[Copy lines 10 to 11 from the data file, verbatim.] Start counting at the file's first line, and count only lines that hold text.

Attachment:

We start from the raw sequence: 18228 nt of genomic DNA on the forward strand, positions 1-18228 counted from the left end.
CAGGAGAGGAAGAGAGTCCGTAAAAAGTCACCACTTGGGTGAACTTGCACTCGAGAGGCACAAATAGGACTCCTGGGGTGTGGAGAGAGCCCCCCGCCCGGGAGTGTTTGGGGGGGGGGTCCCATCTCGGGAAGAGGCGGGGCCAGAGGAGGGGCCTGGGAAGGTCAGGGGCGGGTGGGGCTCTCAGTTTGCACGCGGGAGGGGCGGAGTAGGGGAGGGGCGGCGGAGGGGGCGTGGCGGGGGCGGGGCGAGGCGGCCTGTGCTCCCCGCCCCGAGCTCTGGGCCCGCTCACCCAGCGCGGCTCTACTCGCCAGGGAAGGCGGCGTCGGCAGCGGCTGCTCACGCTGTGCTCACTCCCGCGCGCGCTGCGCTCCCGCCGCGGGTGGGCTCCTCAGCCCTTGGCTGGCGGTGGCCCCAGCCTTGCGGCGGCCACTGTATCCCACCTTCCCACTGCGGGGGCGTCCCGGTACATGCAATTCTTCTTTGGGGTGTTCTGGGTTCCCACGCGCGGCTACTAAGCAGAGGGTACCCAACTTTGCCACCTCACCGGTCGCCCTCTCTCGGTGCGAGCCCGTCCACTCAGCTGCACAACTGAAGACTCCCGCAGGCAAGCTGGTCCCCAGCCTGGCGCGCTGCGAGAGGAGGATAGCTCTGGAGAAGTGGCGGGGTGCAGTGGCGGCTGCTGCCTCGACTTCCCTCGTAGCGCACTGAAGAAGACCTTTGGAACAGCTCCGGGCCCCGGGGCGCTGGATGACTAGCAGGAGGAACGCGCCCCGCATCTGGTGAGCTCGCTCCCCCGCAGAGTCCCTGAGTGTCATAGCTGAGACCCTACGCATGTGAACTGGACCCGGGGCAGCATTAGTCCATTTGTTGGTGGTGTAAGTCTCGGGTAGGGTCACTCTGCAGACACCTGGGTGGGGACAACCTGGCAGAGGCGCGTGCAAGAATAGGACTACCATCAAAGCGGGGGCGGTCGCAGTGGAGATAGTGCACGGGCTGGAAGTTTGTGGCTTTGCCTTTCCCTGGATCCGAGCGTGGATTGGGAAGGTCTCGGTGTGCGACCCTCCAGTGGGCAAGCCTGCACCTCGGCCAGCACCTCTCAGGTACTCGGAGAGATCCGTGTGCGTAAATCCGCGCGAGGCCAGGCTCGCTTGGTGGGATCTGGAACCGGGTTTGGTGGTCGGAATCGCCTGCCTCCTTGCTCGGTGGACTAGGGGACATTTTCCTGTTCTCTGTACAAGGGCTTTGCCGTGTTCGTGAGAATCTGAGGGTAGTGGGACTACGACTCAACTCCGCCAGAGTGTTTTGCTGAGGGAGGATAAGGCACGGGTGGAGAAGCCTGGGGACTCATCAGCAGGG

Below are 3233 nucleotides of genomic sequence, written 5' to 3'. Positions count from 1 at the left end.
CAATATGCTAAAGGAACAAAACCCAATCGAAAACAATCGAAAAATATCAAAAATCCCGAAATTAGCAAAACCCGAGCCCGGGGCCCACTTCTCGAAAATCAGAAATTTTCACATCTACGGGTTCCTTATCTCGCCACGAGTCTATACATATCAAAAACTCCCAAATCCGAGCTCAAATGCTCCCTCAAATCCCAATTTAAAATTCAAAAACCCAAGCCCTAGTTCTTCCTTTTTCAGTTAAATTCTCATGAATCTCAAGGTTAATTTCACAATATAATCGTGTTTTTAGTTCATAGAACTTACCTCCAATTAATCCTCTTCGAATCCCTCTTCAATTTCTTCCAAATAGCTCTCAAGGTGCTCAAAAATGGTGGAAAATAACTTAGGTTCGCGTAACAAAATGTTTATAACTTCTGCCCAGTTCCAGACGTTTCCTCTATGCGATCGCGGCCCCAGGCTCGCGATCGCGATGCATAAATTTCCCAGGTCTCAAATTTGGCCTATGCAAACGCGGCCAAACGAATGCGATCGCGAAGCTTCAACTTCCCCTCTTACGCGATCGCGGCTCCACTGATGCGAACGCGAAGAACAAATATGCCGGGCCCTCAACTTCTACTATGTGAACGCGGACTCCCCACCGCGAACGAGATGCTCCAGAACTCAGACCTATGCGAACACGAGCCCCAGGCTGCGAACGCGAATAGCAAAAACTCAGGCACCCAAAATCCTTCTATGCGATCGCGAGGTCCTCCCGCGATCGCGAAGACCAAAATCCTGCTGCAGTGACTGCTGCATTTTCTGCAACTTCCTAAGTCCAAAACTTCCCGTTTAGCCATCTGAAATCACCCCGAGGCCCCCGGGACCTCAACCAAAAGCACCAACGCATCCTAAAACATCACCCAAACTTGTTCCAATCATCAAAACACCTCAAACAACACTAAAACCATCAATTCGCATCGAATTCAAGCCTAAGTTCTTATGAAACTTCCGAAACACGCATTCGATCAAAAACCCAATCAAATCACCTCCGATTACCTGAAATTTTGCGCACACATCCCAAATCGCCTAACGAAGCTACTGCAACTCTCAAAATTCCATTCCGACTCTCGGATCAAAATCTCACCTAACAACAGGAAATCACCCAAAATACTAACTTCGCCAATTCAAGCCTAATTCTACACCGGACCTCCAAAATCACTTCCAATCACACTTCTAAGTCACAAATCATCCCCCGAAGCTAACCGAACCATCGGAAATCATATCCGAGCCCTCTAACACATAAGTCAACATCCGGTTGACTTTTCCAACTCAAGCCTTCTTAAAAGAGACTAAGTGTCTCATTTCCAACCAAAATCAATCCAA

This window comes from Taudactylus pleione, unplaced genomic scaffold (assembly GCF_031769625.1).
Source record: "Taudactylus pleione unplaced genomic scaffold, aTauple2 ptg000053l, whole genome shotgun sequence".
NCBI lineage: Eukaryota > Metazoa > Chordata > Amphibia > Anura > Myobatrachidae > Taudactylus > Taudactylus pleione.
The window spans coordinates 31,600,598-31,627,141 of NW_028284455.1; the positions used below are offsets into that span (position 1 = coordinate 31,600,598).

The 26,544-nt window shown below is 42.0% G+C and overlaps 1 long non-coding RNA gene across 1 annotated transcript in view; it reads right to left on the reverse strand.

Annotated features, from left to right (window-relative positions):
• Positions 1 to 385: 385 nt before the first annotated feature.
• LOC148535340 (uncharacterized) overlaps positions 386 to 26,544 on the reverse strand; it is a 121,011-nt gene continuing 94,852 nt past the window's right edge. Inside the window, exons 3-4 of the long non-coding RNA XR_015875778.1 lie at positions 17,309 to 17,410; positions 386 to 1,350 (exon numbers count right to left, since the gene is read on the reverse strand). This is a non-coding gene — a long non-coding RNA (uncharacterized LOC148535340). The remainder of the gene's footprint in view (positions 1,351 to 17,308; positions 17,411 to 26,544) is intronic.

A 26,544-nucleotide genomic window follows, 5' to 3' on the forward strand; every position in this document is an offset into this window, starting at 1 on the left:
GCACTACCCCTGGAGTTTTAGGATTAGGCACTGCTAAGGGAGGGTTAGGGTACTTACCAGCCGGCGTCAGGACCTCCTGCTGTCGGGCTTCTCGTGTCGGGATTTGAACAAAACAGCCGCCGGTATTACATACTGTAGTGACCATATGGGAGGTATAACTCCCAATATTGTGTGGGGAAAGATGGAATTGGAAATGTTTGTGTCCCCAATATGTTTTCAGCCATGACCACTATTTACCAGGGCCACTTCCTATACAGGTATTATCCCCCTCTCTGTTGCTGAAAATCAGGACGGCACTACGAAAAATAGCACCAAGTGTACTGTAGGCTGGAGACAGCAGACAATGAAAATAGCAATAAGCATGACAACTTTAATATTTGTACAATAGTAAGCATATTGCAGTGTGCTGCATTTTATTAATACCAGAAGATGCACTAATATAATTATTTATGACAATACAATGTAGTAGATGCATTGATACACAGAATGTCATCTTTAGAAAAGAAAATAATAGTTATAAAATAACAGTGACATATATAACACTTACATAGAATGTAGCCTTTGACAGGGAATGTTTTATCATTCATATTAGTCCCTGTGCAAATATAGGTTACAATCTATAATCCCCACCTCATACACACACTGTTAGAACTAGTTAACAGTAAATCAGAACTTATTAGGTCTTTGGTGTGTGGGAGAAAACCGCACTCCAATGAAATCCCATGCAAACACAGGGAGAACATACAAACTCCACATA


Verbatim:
Annotated features, from left to right (window-relative positions):
• Positions 1 to 385: 385 nt before the first annotated feature.